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Dear Miss Manners: Almost a year ago, my wife died very suddenly. Through the help of family and friends, I survived a difficult time. Through my own efforts and theirs, I began attending social functions.

I am now seeing someone I like very much. She is attractive, bright and about to receive a professional degree. She is also 19 years younger than I; furthermore, we formerly worked in the same office.My friends, who were also close to my deceased wife, are rude to my new companion. They seem to make an effort to ignore her, never acknowledging her in conversation and generally giving her the cold shoulder.

One friend implied to me privately that this woman was too young for me and could not be sincerely interested in my companionship. Just this week, there has been gossip that my new relationship is really a continuation of one that started before my wife's death, while my new friend and I were co-workers. This is totally false and has hurt me a great deal.

I am resisting the inclination to return the rudeness in kind and write off as friends the people who have said these things. I do feel I owe them a great deal, because of my long friendship with them and the consideration they showed me during my bereavement. What is the proper behavior for me at this time?

Gentle Reader: Friends who comfort one during bereavement, when one might otherwise be isolated, are indeed to be treasured. But those who seek to prolong the bereavement, and promote indefinite isolation, are not so helpful.

Of course, you don't want to be rude back. What you want, if possible, is to make them see that you want to keep them as friends but that this will only be possible if they graciously accept your new friend. Never mind defending yourself about when you began going out, or whether she loves you for yourself. None of that should be open to debate.

The only point to be made is that they must accept your judgment. You might make this point in the following sly but effective manner:

"You know, all those years we were married, I thought you people really liked Franny."

Chorus of protests: "Of course - we loved Franny!" with the boldest adding, "That's why we don't want to see you throw yourself away on Jeannie."

"Well, I thought you cared for Franny, but now I have my doubts. You never know what people say behind your back. There must be a reason you don't trust my judgment about women."

Chorus: "No, no, no, we thought Franny was terrific; it's just Jeannie we don't think is right for you."

"To me, it's a question of my friends trusting my judgment. I picked a wonderful wife for myself, and I would have felt highly insulted if anybody had tried to be friends with me without being friends with Franny. And now I've been lucky enough to find another wonderful woman."

Chorus: Silence.

"Jeannie and I will always be happy to see you."

Dear Miss Manners: One of my brothers is about to be married to a woman I liked very much when we met. Since then, however, I have become appalled.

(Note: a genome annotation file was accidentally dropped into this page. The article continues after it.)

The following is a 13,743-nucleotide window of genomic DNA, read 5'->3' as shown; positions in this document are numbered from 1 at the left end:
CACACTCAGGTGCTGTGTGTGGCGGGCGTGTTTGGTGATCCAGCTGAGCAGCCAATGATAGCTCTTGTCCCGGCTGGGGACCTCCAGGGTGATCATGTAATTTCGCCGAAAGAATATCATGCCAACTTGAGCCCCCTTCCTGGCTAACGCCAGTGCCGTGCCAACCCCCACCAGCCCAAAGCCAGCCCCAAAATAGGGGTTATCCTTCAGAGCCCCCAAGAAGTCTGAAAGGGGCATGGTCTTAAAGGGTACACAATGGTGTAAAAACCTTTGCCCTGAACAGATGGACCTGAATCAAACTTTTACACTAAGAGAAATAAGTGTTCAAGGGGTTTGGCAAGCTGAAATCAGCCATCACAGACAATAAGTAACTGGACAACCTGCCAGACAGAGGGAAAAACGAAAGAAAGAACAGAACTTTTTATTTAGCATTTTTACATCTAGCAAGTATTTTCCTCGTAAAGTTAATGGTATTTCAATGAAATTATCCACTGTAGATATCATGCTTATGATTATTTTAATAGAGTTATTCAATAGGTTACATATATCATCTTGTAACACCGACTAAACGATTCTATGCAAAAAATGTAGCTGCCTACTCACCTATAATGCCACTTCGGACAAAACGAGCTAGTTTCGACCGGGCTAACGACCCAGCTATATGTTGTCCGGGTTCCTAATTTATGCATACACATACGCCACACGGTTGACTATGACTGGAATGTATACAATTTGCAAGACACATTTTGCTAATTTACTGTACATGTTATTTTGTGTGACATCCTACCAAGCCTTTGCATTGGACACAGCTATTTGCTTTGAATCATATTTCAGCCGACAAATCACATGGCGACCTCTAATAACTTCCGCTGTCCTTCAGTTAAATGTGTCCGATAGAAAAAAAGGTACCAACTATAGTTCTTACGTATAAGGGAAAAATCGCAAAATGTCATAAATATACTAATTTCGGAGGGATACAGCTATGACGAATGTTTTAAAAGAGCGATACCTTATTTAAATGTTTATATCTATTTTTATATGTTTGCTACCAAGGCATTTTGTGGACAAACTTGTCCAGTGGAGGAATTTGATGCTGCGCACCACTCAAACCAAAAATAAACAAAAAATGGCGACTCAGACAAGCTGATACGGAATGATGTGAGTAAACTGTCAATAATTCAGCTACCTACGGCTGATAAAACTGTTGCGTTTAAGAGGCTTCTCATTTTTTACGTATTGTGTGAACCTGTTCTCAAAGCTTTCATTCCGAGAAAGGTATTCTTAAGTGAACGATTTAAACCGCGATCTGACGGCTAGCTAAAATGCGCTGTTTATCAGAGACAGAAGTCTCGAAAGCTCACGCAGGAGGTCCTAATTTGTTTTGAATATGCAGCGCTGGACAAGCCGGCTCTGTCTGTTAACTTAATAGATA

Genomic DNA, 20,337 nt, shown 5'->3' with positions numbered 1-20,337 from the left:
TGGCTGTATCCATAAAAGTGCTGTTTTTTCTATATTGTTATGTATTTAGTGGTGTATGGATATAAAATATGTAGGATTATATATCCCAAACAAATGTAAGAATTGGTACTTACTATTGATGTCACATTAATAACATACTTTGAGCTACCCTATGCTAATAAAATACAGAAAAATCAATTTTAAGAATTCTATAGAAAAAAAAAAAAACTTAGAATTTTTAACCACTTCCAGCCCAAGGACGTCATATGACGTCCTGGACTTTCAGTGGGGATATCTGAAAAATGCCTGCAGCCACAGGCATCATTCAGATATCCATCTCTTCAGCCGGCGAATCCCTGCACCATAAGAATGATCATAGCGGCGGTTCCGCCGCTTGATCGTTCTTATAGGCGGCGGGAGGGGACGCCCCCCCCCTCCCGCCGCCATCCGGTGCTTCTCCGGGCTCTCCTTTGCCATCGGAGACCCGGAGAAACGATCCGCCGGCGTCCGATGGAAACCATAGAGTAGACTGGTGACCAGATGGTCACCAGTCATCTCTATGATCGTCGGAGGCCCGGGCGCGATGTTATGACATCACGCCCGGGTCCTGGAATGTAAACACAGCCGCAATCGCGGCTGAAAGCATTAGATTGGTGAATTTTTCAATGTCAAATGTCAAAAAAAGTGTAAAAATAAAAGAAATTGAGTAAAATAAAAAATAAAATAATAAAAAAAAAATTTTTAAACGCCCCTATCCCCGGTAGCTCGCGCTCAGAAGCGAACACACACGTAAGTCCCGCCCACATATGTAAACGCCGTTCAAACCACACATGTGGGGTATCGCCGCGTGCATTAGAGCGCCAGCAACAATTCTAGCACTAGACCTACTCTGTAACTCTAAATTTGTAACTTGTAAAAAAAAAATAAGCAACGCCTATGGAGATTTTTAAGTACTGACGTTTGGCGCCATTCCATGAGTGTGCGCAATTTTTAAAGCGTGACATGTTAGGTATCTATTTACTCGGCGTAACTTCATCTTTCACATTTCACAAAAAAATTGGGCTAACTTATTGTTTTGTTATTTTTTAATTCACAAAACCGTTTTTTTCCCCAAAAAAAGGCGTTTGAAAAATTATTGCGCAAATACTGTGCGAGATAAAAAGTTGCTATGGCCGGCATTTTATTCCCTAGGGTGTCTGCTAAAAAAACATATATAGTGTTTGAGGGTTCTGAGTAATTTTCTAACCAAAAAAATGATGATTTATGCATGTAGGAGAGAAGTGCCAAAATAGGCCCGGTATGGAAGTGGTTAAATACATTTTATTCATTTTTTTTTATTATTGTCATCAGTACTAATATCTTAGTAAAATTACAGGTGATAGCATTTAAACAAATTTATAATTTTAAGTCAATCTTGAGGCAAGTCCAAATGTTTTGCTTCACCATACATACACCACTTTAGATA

I observed her and her friends doing the "white glove test" at a dinner party.

She has asked my parents to pay half the wedding costs (her parents have encouraged her to reduce her expectations).

She called my mother to ask exactly what her future in-laws will give as a wedding present and, when told, said, "Oh, I guess that will be OK."

I have been making a quilt and, when the quilt top was done, she strongly suggested that I make the two-hour round trip for her to inspect it.

Everything is done with a cheerful voice and pleasant smile, but that makes her behavior no more appealing. I wish to be polite, but my stress level increases with each encounter. The wedding is three months away.

Gentle Reader: Three months seems sufficient time for you, and perhaps your parents as well, to have a cozy little chat with your brother. It should go something like this:

"Tiffany is such a lovely person, dear; we're all so happy for you. We're so much looking forward to having her in the family. I'm sure that she'll soon get used to our ways. But perhaps - since we don't want to get off on the wrong foot with her - you'd better tell her about us. As you know, we'd like you both to have lovely things, but we can't really see paying for a lavish wedding. And we felt funny about being asked about our presents. Tell her to have a little more faith in our desire to welcome her, even if she doesn't find us able to be as generous as you may have led her to expect. The quilt is a labor of love, but it's really not reasonable to make a special trip to have it inspected. Tell her I want her to be happy with it, but I just don't have that kind of leisure. Darling, I hope you didn't make her think we were rich or had unlimited free time. But what we do have is lots of love to give your wife; see if you can make her understand that."

Dear Miss Manners: When one wears an ankle bracelet with nylon stockings, should the bracelet be worn over or under the nylons?

Gentle Reader: There are few errors of taste that so immediately carry their own punishments as the ankle bracelet worn with stockings. Miss Manners might be inclined to suggest putting this item under the stockings, just to emphasize the point, but she cannot bring herself to recommend that one do anything with ankle bracelets other than to wear them on the wrist.

In a dilemma about giving or receiving presents? Help is available in Miss Manners' "Present-Giving" pamphlet. Send $1.50, plus a long self-addressed stamped envelope, to Miss Manners, in care of this newspaper, P.O. Box 91428, Cleveland, OH 44101-3428.

Feeling incorrect? Address your etiquette questions (in black or blue-black ink on white writing paper) to Miss Manners, in care of this newspaper. The quill shortage prevents Miss Manners from answering questions except through this column.